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Social Engineering PostcardThe US Department of Health and Human Services (HHS) Office for Civil Rights (OCR) issued an alert warning that someone is impersonating the OCR and sending fraudulent postcards to healthcare organizations around the country, the National Law Review reports. The postcards are addressed to organizations’ HIPAA Privacy and Security Officers and purport to come from the non-existent “Secretary of Compliance, HIPAA Compliance Division.”

The cards inform the recipient that their organization is due for a mandatory risk assessment, and they contain a URL, a phone number, and an email address for the recipients to set up such an assessment. Notably, the contact information doesn’t belong to the HHS or OCR, and neither does the return address. According to the OCR’s alert, the URL in the postcards leads users to “a non-governmental website marketing consulting services.”

The cards contain other social engineering tactics as well, such as a note outlining the financial penalties faced by organizations that violate HIPAA. The OCR says healthcare organizations should warn their employees to be on the lookout for these cards.

“HIPAA covered entities and business associates should alert their workforce members to this misleading communication,” the OCR stated. “This communication is from a private entity – it is NOT an HHS/OCR communication. Covered entities and business associates can verify that a communication is from OCR by looking for the OCR address or email address on any communication that purports to be from OCR. The addresses for OCR’s HQ and Regional Offices are available on the OCR website, and all OCR email addresses will end in @hhs.gov. If organizations have additional questions or concerns, please send an email to: OCRMail @hhs.gov. Suspected incidents of individuals posing as federal law enforcement should be reported to the Federal Bureau of Investigation.”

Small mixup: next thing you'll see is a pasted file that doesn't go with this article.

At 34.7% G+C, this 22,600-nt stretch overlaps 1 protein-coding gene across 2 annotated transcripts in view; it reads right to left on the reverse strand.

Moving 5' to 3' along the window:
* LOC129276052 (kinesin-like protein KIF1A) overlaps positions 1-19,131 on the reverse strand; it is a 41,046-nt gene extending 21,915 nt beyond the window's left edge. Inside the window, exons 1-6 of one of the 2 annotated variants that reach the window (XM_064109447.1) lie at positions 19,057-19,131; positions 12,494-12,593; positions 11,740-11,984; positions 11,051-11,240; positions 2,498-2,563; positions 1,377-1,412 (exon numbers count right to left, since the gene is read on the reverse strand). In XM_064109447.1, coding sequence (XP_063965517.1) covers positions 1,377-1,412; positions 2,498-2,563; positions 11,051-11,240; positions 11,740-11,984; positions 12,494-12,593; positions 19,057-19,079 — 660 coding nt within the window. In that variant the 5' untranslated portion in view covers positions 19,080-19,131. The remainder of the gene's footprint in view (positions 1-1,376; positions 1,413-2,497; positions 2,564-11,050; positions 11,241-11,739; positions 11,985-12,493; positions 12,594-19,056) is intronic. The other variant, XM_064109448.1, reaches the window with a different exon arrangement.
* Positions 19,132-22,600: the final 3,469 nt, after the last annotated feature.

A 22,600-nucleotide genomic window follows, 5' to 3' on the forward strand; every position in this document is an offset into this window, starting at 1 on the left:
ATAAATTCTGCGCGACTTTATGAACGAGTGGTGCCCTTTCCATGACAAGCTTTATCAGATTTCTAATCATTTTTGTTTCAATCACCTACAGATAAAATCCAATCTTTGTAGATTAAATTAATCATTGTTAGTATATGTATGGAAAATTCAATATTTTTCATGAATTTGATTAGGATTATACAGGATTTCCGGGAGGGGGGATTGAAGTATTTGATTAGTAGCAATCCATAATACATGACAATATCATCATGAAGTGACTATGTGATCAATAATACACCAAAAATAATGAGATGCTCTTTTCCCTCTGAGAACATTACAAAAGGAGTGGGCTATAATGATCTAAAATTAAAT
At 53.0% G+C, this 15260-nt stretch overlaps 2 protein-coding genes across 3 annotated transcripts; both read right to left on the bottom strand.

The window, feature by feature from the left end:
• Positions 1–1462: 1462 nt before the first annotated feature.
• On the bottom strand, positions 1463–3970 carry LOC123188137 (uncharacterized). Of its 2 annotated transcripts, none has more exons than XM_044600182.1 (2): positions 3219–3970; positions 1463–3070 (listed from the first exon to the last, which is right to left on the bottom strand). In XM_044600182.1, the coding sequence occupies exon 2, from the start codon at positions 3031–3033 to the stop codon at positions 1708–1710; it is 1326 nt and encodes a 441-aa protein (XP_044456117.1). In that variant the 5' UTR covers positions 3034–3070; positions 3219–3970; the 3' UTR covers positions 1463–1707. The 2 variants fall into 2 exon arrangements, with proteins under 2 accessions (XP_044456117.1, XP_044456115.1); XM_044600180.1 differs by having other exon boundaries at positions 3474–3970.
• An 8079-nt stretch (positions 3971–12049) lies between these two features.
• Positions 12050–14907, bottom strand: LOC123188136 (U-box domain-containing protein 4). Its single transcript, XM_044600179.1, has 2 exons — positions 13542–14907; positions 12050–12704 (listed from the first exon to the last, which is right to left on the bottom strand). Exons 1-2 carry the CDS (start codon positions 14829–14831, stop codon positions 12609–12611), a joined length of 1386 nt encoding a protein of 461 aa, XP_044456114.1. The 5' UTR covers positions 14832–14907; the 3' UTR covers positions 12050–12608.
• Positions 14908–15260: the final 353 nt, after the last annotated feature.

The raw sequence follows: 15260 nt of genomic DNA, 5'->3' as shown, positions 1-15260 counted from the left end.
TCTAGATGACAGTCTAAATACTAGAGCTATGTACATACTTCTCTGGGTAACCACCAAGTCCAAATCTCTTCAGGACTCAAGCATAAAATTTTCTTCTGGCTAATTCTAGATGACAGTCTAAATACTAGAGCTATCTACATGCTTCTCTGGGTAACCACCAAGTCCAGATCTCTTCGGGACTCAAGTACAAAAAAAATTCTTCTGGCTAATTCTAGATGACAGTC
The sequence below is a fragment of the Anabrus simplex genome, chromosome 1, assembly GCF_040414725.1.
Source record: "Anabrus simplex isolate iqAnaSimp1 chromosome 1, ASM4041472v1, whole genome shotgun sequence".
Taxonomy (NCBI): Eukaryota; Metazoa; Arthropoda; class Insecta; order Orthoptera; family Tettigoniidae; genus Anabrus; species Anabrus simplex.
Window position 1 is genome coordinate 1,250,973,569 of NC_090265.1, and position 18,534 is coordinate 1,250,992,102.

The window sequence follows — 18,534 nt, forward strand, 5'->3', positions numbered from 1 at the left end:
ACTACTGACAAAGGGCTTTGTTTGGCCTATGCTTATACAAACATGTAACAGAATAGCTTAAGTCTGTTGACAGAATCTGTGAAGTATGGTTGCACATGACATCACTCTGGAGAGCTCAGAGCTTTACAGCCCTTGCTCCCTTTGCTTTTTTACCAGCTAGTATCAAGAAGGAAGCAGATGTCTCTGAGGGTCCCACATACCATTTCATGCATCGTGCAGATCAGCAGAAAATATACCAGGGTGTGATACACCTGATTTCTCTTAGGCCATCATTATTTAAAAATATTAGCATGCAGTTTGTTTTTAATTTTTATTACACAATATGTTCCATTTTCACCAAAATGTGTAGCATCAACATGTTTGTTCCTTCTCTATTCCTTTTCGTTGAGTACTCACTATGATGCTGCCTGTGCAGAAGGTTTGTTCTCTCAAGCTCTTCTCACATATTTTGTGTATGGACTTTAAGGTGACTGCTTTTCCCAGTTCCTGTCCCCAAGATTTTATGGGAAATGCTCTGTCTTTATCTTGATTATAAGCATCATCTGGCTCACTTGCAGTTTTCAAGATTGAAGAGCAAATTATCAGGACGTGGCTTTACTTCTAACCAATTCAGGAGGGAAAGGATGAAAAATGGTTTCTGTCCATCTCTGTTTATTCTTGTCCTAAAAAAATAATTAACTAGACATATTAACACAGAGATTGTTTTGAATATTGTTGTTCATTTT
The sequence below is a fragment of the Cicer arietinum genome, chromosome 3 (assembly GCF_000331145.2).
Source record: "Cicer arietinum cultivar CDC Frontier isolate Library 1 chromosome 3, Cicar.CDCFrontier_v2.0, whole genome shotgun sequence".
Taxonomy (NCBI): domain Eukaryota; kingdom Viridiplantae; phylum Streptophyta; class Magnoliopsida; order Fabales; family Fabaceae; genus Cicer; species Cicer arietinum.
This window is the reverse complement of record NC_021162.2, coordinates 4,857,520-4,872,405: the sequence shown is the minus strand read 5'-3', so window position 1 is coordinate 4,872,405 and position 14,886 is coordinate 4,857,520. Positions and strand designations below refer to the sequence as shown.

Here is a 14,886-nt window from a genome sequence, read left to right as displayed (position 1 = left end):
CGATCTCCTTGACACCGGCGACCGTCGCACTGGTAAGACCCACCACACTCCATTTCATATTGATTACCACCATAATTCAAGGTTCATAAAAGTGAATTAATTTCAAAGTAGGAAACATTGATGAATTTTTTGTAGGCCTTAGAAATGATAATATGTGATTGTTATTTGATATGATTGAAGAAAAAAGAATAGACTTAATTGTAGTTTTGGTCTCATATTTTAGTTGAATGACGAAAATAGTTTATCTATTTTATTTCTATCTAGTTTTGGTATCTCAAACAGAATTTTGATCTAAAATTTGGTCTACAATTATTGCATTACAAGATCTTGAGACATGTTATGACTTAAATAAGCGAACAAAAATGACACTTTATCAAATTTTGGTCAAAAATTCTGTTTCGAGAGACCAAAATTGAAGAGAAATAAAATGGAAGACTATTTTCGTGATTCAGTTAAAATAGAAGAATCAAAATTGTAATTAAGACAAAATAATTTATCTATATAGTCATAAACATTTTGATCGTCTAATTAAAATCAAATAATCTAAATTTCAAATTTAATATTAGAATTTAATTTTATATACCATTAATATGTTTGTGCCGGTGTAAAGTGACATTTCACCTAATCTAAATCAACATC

So who needs email when the phish hook can be in an old-school postcard? New-school security awareness training works against old-school threats, too. It can teach your employees to be skeptical of any urgent notice that induces them to visit an unknown URL, however legitimate it might appear on the surface.


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products-KB4SAT6-2-1New-school Security Awareness Training is critical to enabling you and your IT staff to connect with users and help them make the right security decisions all of the time. This isn't a one and done deal, continuous training and simulated phishing are both needed to mobilize users as your last line of defense. Request your one-on-one demo of KnowBe4's security awareness training and simulated phishing platform and see how easy it can be!

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